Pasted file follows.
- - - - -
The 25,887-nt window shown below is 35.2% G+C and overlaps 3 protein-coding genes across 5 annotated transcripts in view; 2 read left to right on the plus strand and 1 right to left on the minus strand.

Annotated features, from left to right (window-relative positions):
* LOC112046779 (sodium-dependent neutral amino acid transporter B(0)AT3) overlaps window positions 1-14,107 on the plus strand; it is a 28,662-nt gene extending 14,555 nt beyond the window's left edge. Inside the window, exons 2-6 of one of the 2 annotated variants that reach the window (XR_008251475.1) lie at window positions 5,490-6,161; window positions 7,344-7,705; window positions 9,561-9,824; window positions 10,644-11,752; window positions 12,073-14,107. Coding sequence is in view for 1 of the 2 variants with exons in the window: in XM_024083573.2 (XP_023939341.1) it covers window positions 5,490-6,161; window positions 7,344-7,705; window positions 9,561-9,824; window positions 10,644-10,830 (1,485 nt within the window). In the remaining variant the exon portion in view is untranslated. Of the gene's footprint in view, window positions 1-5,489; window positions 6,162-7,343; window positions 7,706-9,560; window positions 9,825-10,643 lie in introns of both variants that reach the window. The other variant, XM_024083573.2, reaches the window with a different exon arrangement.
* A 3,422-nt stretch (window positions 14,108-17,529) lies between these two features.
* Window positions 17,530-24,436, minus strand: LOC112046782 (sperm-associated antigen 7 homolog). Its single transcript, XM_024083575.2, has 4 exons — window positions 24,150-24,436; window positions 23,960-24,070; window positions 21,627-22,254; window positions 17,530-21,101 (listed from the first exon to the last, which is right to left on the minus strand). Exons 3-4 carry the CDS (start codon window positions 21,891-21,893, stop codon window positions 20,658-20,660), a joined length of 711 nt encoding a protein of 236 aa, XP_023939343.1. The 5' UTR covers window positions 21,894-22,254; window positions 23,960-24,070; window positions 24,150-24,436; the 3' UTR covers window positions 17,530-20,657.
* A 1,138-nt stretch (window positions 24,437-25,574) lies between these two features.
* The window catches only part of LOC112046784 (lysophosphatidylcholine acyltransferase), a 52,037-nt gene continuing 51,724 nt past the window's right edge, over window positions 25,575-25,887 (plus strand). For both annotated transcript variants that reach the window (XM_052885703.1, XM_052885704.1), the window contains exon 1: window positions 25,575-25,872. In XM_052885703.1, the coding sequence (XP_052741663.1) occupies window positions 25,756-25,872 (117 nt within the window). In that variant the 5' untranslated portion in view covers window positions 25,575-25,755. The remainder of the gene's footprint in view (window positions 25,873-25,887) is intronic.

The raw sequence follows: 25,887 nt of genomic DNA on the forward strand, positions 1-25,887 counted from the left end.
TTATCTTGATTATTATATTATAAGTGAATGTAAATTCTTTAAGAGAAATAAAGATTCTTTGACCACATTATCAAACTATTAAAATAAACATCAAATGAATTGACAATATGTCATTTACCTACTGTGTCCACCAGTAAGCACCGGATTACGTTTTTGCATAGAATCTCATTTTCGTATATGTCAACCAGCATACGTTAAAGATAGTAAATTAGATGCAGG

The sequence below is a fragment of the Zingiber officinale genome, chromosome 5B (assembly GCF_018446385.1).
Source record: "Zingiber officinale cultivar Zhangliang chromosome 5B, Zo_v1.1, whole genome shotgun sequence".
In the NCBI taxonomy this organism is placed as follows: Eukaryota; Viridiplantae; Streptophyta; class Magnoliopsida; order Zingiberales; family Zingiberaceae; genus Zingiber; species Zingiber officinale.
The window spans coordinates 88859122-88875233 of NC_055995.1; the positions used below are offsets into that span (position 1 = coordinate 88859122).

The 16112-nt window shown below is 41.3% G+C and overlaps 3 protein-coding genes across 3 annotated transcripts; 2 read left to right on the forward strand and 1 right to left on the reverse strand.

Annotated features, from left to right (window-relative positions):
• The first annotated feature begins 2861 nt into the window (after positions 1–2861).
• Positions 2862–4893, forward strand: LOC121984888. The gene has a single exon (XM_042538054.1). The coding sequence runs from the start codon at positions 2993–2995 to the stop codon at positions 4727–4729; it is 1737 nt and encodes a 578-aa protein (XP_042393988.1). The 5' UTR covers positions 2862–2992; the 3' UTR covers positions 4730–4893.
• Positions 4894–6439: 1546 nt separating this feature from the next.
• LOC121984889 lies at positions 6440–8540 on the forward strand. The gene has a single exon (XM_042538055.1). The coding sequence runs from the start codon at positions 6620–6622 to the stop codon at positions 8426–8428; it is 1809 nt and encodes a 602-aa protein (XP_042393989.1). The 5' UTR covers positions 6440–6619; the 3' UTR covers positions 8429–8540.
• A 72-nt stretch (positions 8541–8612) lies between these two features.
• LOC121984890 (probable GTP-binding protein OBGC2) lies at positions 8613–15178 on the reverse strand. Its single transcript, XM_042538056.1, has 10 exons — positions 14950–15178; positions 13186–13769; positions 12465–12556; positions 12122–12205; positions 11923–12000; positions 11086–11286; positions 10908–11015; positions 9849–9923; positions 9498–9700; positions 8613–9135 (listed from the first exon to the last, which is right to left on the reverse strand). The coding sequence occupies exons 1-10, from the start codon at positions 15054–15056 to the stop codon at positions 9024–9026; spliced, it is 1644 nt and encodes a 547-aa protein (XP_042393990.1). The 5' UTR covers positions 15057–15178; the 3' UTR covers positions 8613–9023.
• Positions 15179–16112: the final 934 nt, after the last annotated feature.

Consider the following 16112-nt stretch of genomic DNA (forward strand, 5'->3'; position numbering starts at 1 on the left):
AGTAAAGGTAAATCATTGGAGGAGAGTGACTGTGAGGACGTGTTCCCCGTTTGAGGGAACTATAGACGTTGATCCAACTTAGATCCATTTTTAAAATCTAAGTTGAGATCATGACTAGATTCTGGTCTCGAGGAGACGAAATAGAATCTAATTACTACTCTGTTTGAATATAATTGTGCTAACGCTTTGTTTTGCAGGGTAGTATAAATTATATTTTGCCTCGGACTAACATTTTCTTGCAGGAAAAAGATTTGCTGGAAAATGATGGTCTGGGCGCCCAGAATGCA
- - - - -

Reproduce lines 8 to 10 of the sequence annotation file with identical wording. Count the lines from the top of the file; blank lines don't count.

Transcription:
The raw sequence follows: 25,887 nt of genomic DNA on the forward strand, positions 1-25,887 counted from the left end.
TTATCTTGATTATTATATTATAAGTGAATGTAAATTCTTTAAGAGAAATAAAGATTCTTTGACCACATTATCAAACTATTAAAATAAACATCAAATGAATTGACAATATGTCATTTACCTACTGTGTCCACCAGTAAGCACCGGATTACGTTTTTGCATAGAATCTCATTTTCGTATATGTCAACCAGCATACGTTAAAGATAGTAAATTAGATGCAGG

The sequence below is a fragment of the Zingiber officinale genome, chromosome 5B (assembly GCF_018446385.1).